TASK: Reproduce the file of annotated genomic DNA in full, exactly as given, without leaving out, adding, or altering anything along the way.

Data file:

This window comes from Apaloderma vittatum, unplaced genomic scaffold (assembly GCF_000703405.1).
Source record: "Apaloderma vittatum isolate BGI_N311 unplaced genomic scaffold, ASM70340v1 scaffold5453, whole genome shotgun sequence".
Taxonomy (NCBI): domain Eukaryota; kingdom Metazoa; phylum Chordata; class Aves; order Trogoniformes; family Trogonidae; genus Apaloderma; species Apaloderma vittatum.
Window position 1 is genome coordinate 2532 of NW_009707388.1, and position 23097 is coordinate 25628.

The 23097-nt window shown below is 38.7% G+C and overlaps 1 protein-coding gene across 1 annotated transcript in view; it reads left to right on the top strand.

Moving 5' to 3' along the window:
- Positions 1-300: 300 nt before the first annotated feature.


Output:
This window comes from Apaloderma vittatum, unplaced genomic scaffold (assembly GCF_000703405.1).
Source record: "Apaloderma vittatum isolate BGI_N311 unplaced genomic scaffold, ASM70340v1 scaffold5453, whole genome shotgun sequence".
Taxonomy (NCBI): domain Eukaryota; kingdom Metazoa; phylum Chordata; class Aves; order Trogoniformes; family Trogonidae; genus Apaloderma; species Apaloderma vittatum.
Window position 1 is genome coordinate 2532 of NW_009707388.1, and position 23097 is coordinate 25628.

The 23097-nt window shown below is 38.7% G+C and overlaps 1 protein-coding gene across 1 annotated transcript in view; it reads left to right on the top strand.

Moving 5' to 3' along the window:
- Positions 1-300: 300 nt before the first annotated feature.